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Family Farm Partnerships

01/10/2010


A typical family farm operation generally takes the shape of three main forms: a proprietorship, a partnership or a corporation. A family farm partnership is essentially a farming operation that is owned and operated by more than one person (i.e. the partners). Typically the partners would be spouses, but children or corporations may also be partners. The partners are responsible for the farm operations and will be subject to income tax on any income the farm generates. Under the partnership structure the farming assets are owned by the partnership and the individual partners own an interest in the partnership rather than a direct interest in each underlying farming assets, such as inventory and equipment.

There are significant tax planning benefits available when operating a farm in a partnership structure as opposed to sole proprietorship. Individuals may qualify to use their $750,000 capital gains deduction on the sale or transfer of an interest in a qualifying farm partnership. The main advantage of a farm partnership is that the value of the equity in the partnership that has developed over time, would likely qualify the individual partners to utilize their capital gains deduction to reduce their personal income tax. The use of a farm partnership can also reduce taxes arising on death or significantly increase the benefits realized by an individual in a future incorporation of the farm partnership.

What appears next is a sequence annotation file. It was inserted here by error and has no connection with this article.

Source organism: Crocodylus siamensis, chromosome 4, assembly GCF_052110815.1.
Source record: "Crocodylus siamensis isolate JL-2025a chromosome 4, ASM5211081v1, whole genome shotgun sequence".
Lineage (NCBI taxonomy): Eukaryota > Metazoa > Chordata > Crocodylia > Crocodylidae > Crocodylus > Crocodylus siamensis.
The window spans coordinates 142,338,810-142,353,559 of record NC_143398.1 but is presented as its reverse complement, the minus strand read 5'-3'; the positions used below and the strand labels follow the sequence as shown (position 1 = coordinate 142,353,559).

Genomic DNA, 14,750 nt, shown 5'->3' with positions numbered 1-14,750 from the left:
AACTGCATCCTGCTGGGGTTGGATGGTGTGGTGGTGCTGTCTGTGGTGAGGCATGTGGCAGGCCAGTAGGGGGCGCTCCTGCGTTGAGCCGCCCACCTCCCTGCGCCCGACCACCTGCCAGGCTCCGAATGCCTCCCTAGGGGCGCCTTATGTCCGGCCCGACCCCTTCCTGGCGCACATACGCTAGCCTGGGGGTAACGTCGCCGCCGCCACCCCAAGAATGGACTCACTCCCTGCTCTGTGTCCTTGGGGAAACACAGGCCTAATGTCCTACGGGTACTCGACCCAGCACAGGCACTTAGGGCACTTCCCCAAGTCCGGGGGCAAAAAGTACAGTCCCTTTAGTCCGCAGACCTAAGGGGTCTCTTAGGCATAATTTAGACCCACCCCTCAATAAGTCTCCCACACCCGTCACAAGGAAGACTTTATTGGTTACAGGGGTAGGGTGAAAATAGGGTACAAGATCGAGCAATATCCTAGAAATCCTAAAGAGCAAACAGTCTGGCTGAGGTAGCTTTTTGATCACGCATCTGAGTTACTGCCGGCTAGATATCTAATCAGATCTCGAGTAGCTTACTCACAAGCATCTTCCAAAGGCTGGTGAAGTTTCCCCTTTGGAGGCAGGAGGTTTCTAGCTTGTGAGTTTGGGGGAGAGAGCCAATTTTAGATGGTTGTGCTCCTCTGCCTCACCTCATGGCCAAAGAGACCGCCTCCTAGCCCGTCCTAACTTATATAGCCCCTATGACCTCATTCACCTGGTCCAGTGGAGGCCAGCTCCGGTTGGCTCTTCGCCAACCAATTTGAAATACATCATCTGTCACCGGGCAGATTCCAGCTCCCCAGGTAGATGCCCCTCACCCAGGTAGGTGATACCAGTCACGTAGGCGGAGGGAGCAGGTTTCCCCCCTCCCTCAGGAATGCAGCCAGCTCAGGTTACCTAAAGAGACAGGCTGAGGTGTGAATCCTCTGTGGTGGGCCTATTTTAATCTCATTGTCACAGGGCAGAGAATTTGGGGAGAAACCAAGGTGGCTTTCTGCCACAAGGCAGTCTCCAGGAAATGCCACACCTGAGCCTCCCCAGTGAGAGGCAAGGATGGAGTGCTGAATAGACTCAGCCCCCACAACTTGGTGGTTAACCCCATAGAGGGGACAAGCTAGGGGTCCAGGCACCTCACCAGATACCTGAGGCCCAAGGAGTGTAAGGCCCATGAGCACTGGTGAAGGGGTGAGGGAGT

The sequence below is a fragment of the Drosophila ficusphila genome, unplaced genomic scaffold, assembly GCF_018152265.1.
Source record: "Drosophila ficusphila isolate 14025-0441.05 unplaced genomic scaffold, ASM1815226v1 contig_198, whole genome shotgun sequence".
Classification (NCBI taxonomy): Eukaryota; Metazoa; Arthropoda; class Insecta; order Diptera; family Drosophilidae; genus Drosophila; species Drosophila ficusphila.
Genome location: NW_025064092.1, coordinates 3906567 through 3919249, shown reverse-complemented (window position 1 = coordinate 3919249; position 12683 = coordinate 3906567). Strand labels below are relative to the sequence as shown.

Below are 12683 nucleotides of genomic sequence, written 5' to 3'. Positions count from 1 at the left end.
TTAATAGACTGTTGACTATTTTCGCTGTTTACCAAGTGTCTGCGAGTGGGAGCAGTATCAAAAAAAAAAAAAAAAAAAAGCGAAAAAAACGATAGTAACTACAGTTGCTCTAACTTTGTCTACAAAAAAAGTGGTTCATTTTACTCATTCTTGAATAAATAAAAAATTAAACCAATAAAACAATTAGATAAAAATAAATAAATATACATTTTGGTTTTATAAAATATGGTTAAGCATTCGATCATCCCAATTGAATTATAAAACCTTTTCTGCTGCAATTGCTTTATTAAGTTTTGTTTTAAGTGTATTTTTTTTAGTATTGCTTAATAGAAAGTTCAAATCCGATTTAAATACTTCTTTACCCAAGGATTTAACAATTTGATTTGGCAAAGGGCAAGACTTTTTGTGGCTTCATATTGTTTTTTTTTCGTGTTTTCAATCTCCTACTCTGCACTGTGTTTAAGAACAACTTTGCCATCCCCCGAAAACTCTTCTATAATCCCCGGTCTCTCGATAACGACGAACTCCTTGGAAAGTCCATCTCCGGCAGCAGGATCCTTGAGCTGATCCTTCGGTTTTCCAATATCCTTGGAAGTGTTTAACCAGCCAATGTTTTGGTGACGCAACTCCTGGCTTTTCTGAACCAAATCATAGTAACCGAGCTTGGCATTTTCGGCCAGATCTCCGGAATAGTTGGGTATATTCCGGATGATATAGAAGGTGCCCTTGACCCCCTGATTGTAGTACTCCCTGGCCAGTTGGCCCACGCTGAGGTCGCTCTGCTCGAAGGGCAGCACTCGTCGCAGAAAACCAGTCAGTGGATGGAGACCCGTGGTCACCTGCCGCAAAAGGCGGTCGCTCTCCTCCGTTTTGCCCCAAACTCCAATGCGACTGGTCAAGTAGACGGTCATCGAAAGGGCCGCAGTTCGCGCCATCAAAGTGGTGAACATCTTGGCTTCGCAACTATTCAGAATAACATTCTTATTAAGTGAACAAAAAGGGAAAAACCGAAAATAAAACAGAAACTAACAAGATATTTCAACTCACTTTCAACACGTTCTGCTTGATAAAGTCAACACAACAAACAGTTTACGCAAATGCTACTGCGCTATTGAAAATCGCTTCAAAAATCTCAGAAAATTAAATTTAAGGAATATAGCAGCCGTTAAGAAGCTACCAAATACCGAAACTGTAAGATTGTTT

A farm partnership improves the ability to split taxable income with family members who are partners in the partnership based on their contribution of time and/or capital to the partnership, potentially reducing overall income tax. Furthermore, a farm partnership is also a flexible tool that can be utilized to introduce new family members to the partnership at any time in the future to help facilitate the succession of farming operations to the next generation. In certain circumstances, an individual may be able to gift some or all of their interest in the farm partnership to children on a tax-deferred basis, enabling more equity to transfer to the next generation of farmers in a tax efficient manner to achieve succession objectives.

Although there are some significant advantages to conducting farming operations in a partnership, the marginal tax rates of individuals are higher than that of a corporation with a similar level of income. Therefore, decisions are often made that are tax motivated (i.e. pre-buying, deferring grain cheques, etc.), as in the case of a proprietorship, which may not be the best decisions from a business perspective. It may be helpful to have a conversation with an experienced tax specialist when determining what structure may be best suited to achieve your business and personal objectives. At Meyers Norris Penny LLP we can meet with you to discuss options and strategies to take advantage of the available income tax planning opportunities available in the farming industry. A thorough understanding of your farm operation and options will enable you to make informed and economically sound decisions as a business owner.

For further information, please contact Jeff Henkelman, CA, Ron Friesen, CA or Jaymon Hill, CA at (306) 665-6766.